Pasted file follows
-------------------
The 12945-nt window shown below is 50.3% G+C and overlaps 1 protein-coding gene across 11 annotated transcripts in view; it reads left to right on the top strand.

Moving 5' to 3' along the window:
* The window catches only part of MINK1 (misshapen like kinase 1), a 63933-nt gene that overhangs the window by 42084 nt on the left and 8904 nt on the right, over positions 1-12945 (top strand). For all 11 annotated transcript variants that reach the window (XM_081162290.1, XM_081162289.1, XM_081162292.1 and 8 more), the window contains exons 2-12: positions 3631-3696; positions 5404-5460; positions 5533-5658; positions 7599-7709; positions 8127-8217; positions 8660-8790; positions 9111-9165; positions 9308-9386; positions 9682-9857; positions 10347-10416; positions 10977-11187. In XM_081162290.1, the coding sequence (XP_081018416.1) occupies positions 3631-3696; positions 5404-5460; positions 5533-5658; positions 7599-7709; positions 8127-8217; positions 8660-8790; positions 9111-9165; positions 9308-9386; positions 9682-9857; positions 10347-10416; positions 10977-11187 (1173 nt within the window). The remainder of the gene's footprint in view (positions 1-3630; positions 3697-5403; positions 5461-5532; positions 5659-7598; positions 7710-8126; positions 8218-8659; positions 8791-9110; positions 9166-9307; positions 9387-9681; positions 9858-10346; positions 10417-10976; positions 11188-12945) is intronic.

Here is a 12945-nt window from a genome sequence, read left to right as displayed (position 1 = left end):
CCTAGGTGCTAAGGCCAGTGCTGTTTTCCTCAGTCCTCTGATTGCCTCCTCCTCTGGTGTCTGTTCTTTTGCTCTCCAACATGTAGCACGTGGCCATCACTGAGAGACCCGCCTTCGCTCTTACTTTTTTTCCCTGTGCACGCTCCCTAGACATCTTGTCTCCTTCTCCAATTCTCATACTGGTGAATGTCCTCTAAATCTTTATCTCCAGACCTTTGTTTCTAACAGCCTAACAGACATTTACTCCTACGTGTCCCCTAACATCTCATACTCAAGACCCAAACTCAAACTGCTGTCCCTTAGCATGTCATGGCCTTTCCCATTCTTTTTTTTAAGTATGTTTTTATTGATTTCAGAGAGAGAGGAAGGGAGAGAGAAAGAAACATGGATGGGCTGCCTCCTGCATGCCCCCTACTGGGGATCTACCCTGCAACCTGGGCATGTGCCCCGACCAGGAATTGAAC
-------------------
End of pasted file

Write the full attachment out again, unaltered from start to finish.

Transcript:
The 12945-nt window shown below is 50.3% G+C and overlaps 1 protein-coding gene across 11 annotated transcripts in view; it reads left to right on the top strand.

Moving 5' to 3' along the window:
* The window catches only part of MINK1 (misshapen like kinase 1), a 63933-nt gene that overhangs the window by 42084 nt on the left and 8904 nt on the right, over positions 1-12945 (top strand). For all 11 annotated transcript variants that reach the window (XM_081162290.1, XM_081162289.1, XM_081162292.1 and 8 more), the window contains exons 2-12: positions 3631-3696; positions 5404-5460; positions 5533-5658; positions 7599-7709; positions 8127-8217; positions 8660-8790; positions 9111-9165; positions 9308-9386; positions 9682-9857; positions 10347-10416; positions 10977-11187. In XM_081162290.1, the coding sequence (XP_081018416.1) occupies positions 3631-3696; positions 5404-5460; positions 5533-5658; positions 7599-7709; positions 8127-8217; positions 8660-8790; positions 9111-9165; positions 9308-9386; positions 9682-9857; positions 10347-10416; positions 10977-11187 (1173 nt within the window). The remainder of the gene's footprint in view (positions 1-3630; positions 3697-5403; positions 5461-5532; positions 5659-7598; positions 7710-8126; positions 8218-8659; positions 8791-9110; positions 9166-9307; positions 9387-9681; positions 9858-10346; positions 10417-10976; positions 11188-12945) is intronic.

Here is a 12945-nt window from a genome sequence, read left to right as displayed (position 1 = left end):
CCTAGGTGCTAAGGCCAGTGCTGTTTTCCTCAGTCCTCTGATTGCCTCCTCCTCTGGTGTCTGTTCTTTTGCTCTCCAACATGTAGCACGTGGCCATCACTGAGAGACCCGCCTTCGCTCTTACTTTTTTTCCCTGTGCACGCTCCCTAGACATCTTGTCTCCTTCTCCAATTCTCATACTGGTGAATGTCCTCTAAATCTTTATCTCCAGACCTTTGTTTCTAACAGCCTAACAGACATTTACTCCTACGTGTCCCCTAACATCTCATACTCAAGACCCAAACTCAAACTGCTGTCCCTTAGCATGTCATGGCCTTTCCCATTCTTTTTTTTAAGTATGTTTTTATTGATTTCAGAGAGAGAGGAAGGGAGAGAGAAAGAAACATGGATGGGCTGCCTCCTGCATGCCCCCTACTGGGGATCTACCCTGCAACCTGGGCATGTGCCCCGACCAGGAATTGAAC